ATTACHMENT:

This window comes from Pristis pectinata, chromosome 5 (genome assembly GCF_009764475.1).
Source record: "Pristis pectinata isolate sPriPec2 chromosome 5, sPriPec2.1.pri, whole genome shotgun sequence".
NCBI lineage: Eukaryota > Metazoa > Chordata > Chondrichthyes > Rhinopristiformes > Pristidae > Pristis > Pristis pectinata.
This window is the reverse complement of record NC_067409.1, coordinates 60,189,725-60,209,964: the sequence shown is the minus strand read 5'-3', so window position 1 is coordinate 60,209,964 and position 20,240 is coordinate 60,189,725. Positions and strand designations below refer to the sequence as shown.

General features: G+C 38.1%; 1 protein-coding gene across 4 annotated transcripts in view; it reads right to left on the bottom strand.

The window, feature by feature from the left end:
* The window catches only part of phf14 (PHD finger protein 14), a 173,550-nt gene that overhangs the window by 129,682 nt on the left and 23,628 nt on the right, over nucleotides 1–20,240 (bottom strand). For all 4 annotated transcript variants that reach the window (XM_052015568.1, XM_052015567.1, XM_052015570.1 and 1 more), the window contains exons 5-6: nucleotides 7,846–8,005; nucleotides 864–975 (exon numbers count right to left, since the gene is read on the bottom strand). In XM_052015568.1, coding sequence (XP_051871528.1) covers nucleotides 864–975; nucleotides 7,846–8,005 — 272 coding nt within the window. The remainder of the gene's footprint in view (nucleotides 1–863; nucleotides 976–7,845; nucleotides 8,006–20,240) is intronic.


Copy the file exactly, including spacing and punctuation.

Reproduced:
This window comes from Pristis pectinata, chromosome 5 (genome assembly GCF_009764475.1).
Source record: "Pristis pectinata isolate sPriPec2 chromosome 5, sPriPec2.1.pri, whole genome shotgun sequence".
NCBI lineage: Eukaryota > Metazoa > Chordata > Chondrichthyes > Rhinopristiformes > Pristidae > Pristis > Pristis pectinata.
This window is the reverse complement of record NC_067409.1, coordinates 60,189,725-60,209,964: the sequence shown is the minus strand read 5'-3', so window position 1 is coordinate 60,209,964 and position 20,240 is coordinate 60,189,725. Positions and strand designations below refer to the sequence as shown.

General features: G+C 38.1%; 1 protein-coding gene across 4 annotated transcripts in view; it reads right to left on the bottom strand.

The window, feature by feature from the left end:
* The window catches only part of phf14 (PHD finger protein 14), a 173,550-nt gene that overhangs the window by 129,682 nt on the left and 23,628 nt on the right, over nucleotides 1–20,240 (bottom strand). For all 4 annotated transcript variants that reach the window (XM_052015568.1, XM_052015567.1, XM_052015570.1 and 1 more), the window contains exons 5-6: nucleotides 7,846–8,005; nucleotides 864–975 (exon numbers count right to left, since the gene is read on the bottom strand). In XM_052015568.1, coding sequence (XP_051871528.1) covers nucleotides 864–975; nucleotides 7,846–8,005 — 272 coding nt within the window. The remainder of the gene's footprint in view (nucleotides 1–863; nucleotides 976–7,845; nucleotides 8,006–20,240) is intronic.